Why smart toilet seat development is a national priority is a mystery.

I do have a theory, though: Japan. You may remember that earlier this year during China’s yearly legislative session, rice cookers rather unexpectedly became a point of discussion and a black mark on China’s tech industry: why were Japanese firms still producing better rice cookers than Chinese firms? Several high-profile tech CEOs got in on the action, and Xiaomi released its own rice cooker a month or so later.

Apparently, Japan dominates the smart toilet seat market in a similar way. On Taobao, for example, the top-selling smart toilet seats are mostly Japanese, and many are marketed with an emphasis on their Japanese or otherwise foreign origin. I can’t say whether it’s true as I’ve never personally tried any brand of smart toilet seat – I like my toilets dumb, thank you very much – but Chinese consumers apparently believe that Japan simply makes a better toilet seat than China. This has been an issue of contention for nationalists for over a year already, and it seems the State Council may be firing it up again.

Can’t continue to let the Japanese be ahead, now, can we?

Most of the time when traveling in China, I would have been deliriously happy with simply HAVING a toilet seat — any kind of toilet seat! Dirty? Cracked? Whatever — just give me something to sit on, thank you very much.

Oh, and in case you had no idea before this that smart toilet seats are a thing, check out this list of 9 futuristic toilet seats highlighted over at Gadget Review.

Image credit: Tech in Asia

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Why Do They Ask Me That?

A few weeks back I was talking with a businessman from Germany who was trying to navigate the complexities of life in Minnesota.


“Why,” he asked me, “do the checkout clerks in stores ask me how my day is going?”

“And when they ask, how should I respond??”

He was completely flummoxed!

I assured him that the question was not being asked out of a genuine desire to know, or in order to elicit an elaborate and detailed response; rather it was merely a greeting, a way of saying “hell0.”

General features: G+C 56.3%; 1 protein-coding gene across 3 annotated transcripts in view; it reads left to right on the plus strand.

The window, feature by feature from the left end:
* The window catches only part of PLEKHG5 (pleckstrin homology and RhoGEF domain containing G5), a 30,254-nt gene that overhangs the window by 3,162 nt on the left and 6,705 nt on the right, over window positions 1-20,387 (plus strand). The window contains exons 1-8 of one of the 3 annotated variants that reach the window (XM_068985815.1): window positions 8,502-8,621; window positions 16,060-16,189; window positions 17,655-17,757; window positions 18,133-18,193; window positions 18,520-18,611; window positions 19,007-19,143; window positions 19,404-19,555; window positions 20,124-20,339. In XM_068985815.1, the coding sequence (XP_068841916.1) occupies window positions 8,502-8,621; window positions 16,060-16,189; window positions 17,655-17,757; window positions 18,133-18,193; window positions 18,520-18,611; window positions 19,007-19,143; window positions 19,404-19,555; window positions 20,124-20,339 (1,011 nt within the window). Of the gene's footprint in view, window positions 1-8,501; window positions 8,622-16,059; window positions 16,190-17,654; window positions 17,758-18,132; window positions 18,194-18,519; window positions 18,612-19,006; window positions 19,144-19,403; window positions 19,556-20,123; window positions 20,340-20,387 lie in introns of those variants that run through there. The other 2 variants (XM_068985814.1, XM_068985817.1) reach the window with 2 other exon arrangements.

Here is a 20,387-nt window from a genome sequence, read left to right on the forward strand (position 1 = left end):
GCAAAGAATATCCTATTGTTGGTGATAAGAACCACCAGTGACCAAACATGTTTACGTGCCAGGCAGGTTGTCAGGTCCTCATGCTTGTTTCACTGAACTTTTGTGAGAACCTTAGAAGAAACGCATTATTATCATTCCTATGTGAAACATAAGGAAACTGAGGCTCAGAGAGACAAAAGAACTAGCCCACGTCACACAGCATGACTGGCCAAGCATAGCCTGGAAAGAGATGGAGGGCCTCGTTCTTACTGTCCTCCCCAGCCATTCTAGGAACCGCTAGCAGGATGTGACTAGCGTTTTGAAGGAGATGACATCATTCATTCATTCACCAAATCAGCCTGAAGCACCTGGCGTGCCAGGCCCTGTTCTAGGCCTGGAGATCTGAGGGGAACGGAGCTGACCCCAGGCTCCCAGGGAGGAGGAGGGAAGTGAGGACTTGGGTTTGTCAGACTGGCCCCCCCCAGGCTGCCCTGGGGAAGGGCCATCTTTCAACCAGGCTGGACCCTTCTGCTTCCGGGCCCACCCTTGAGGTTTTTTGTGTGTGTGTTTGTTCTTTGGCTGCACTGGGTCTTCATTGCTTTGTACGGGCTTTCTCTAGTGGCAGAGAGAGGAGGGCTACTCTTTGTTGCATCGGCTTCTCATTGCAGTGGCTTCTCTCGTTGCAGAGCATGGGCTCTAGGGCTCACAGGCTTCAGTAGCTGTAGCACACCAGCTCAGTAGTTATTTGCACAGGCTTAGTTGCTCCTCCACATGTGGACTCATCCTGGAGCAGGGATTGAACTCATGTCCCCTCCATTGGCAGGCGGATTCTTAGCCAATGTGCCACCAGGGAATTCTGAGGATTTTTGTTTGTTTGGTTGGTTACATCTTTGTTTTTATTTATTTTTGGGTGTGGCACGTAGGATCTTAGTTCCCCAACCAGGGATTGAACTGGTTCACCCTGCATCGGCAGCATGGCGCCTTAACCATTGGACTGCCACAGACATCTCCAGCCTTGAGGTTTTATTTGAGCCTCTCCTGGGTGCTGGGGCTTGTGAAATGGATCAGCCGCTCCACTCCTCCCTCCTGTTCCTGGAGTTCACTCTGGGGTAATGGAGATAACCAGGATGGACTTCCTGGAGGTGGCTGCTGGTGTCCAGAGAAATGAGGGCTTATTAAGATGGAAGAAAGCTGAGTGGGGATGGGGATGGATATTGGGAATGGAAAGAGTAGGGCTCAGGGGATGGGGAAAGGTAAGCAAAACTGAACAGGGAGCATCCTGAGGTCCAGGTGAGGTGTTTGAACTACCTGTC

I also told him that the appropriate response to such a question is some variation of “great!,” and that it would be polite for him to follow with some variation of “and you?”

The poor man just shook his head in disbelief, and I then got to introduce him to the concept of “Minnesota Nice.”

Since then I have been thinking and reading about Minnesota Nice. It often gets a bad rap as being simply a fancy term for passive aggression or conflict avoidance.

This video from TPT Rewire gives a fuller explanation:

To my mind, however, a key feature of Minnesota Nice is just being pleasant. And after living for nearly 3 decades where interactions in stores and other service venues ran the gamut from robotic to indifferent to surly, I kind of like the polite banter at the check-out counter. So what if the clerk doesn’t really care how my day is going. Is it wrong to be pleasant?

I’ll take Minnesota Nice over Surly Socialism any day!

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Friday Photo: Cooking Ham

Four years ago today I was in the city of Ya’an, in Sichuan Province. Ham is popular in that region of the country, and everywhere we went we saw little “ham shops” – storefronts where people were not just selling ham, but actually cooking it. If you’re looking for a new way to cook your Easter ham, give this a try:


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The Cadre Cap

The word for a Chinese government official — a bureaucrat — is  ganbu (干部). For some reason it gets translated into English as “cadre,” (usually pronounce kad-er). You can spot a ganbu a mile away in China; there is a certain stance (hands behind the back or pointing, or listening to an underling explain something); and there is a certain style of clothing, often fairly casual (think collared t-shirts and zip-up jackets).